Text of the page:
Sometimes it really does feel like we’re living in the future.
As a kid, growing up, I remember reading Astronomy magazine back in the late 70s and early 80s. The eggheads at NASA and the JPL (mad hearts!) had our future all mapped-out for us. Mars by 2030 was a frequent refrain. 2040 for sure.
Well, by crikey, it looks like we just might get there in time for my 60th birthday.
Elon Musk and his band of marauding rocket scientists unveiled an audacious plan for a Big Fucking Rocket (that is the actual name – BFR) that looks to be the largest heavy lifter since the Apollo program’s Saturn V. They tested a new rocket engine this week called The Raptor (my hopes of a Battlestar Galactica heavy fighter are renewed) and unveiled the largest carbon fuel can ever. It sounds like they’re really doing this thing.
I haven’t read all of the release or even watched the video yet. Just scatter scanned through a bunch of news releases after I got back from the Home Depot when this whole thing got announced. But it sounds to me like this is going to be the biggest advance in Earth Orbit vehicles since the moon rockets. That is no small thing. We might finally be getting somewhere close to the $500/kg of material to orbit pipe-dream we’ve been shooting for ever since we started firing metal into space. That brings with it all kinds of amazing possibilities. Like rapid space station construction. And heavier comm, weather and science satellites. And vehicles… And people.
These rockets are intended to be reusable too. One of the impressive plans for the so-called interplanetary missions was a fuel relay. Launch your vehicle to orbit. Wait for a few passes for the next stage to get sent up from Earth and now you’ve got your fuel and supply package to take you to Mars. It’s elegant. No need to assemble your ship in space, we can boost you there from the ground.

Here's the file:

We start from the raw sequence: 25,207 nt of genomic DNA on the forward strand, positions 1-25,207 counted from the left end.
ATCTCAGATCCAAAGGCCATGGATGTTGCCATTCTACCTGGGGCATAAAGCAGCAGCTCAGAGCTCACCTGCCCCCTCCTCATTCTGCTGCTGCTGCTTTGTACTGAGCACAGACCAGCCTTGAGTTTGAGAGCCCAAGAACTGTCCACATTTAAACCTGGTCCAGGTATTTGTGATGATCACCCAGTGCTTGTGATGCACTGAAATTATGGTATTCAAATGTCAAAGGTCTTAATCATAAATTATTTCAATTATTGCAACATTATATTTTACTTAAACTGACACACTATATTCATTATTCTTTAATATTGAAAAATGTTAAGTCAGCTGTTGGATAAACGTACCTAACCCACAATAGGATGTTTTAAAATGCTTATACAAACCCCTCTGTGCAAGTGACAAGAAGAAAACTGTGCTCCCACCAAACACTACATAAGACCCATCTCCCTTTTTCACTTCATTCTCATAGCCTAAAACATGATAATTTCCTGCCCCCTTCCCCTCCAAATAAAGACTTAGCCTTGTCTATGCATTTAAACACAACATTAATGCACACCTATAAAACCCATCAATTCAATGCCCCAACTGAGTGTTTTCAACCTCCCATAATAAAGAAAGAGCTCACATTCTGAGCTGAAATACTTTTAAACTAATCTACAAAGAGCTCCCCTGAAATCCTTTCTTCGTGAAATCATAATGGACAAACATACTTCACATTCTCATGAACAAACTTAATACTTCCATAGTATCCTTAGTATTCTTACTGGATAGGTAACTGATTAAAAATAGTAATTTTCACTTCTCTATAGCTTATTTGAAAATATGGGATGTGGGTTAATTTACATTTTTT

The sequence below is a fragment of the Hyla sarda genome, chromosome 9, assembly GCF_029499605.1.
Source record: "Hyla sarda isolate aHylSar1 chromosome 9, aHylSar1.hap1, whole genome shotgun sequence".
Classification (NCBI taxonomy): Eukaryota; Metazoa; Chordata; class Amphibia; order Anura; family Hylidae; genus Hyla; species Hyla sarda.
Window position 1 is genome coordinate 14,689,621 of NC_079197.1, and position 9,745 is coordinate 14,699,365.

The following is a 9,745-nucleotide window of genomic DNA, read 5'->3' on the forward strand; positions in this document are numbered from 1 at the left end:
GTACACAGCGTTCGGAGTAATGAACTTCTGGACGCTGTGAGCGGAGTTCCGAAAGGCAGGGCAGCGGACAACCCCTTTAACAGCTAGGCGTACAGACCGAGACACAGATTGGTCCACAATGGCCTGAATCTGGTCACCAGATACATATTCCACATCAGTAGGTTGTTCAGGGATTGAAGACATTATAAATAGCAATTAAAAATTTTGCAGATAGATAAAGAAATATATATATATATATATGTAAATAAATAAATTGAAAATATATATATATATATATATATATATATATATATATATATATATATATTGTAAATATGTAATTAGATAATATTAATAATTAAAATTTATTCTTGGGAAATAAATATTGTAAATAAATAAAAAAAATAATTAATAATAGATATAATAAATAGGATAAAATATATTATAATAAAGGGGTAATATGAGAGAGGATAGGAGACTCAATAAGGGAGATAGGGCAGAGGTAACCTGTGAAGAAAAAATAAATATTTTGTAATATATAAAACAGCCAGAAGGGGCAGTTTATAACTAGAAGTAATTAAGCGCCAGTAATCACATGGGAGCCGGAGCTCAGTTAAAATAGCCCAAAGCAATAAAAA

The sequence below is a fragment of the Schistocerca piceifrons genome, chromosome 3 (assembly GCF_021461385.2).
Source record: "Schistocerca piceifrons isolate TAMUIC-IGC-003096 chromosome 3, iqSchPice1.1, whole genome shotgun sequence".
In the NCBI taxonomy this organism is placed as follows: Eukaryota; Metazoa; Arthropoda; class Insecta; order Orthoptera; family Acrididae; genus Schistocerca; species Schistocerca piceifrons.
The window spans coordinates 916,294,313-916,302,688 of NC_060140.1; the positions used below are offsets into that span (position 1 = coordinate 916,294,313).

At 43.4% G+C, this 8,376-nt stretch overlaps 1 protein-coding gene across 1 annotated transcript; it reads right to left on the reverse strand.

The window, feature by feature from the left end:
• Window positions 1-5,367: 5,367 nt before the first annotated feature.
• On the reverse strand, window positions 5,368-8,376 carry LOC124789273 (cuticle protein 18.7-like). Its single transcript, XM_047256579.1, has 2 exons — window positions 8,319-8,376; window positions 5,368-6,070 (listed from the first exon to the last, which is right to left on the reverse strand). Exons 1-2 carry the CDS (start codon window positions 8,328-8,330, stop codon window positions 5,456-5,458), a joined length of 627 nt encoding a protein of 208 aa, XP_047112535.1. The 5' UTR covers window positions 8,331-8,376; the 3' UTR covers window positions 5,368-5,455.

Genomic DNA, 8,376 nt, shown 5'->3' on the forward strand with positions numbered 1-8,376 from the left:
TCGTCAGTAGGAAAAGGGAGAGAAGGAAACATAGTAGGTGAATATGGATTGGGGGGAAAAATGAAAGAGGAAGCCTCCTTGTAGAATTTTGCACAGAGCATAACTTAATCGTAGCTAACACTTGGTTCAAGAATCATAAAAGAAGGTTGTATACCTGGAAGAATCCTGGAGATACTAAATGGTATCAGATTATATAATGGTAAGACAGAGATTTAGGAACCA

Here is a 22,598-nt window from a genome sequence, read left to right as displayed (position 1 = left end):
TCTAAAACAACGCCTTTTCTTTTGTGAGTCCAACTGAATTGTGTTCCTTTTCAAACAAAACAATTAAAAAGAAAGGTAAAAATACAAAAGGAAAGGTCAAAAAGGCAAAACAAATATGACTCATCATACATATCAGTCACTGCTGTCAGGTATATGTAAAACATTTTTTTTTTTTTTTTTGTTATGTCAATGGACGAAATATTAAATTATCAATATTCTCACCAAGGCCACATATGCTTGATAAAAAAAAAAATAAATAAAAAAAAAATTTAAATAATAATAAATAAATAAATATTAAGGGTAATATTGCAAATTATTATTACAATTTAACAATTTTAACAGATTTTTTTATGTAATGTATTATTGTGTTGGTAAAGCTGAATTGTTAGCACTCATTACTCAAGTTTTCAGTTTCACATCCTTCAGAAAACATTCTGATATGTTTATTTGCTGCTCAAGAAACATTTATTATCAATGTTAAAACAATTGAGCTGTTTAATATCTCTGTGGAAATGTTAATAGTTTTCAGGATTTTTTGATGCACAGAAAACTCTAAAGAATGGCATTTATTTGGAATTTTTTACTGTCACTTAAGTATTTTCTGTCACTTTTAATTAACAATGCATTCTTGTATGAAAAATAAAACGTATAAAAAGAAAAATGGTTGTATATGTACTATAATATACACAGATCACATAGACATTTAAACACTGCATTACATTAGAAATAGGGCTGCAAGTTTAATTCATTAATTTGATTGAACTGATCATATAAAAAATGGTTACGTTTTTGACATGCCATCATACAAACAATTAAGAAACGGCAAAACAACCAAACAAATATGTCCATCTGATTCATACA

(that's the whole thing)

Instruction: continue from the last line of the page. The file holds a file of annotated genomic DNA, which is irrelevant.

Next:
I hope they can make this work by 2018 like they’re planning. There’s a ton more in there to unpack still.
As if that weren’t enough. Hubble spotted what appeared to be jets bursting out of Europa. This lends credence to the idea that there’s a liquid ocean under the ice, and it may be closer to the surface than originally thought. Whatever the case, it’s an active little ball of ice orbiting our biggest gas giant. And now we have a rocket and transport that can bring us there.
And in sad robot news, today marks the end of life of the Rosetta spacecraft. It’s been in orbit around comet 67P/Churyumov-Gerasimenko for two years, surveying and studying the dirty snowball. Sure, Philae had a bit of bad luck, but overall, there was a bunch of good science that came out of that mission. And now they’re crashing it into the comet. Helluva way to go, really. I hope they gave it some champagne and a cigarette first.
— ESA Rosetta Mission (@ESA_Rosetta) September 30, 2016
Closer to home, I’ve been working on [WORKING TITLE] Book 3 again. The first of a two-parter and realistically, it’s looking like an early 2017 release. I was hoping to hit the holidays, but with two months to go, that feels aggressive considering I’ve only got about half of the writing done. I’ve got some other stuff hopefully making it out before the end of the year though, so that’ll have to hold you.
Aaaand, I’ve got a new newsletter sign-up on the sidebar over there. I am working on a schedule and an initial post for that. I’m thinking once per month containing progress reports and some inside scoops. Ideally, there will be some freebies to be given away too, so sign up, watch for it coming out in the next week or two. I’m sure I’ll send out another blast when it’s ready to go with a bigger push.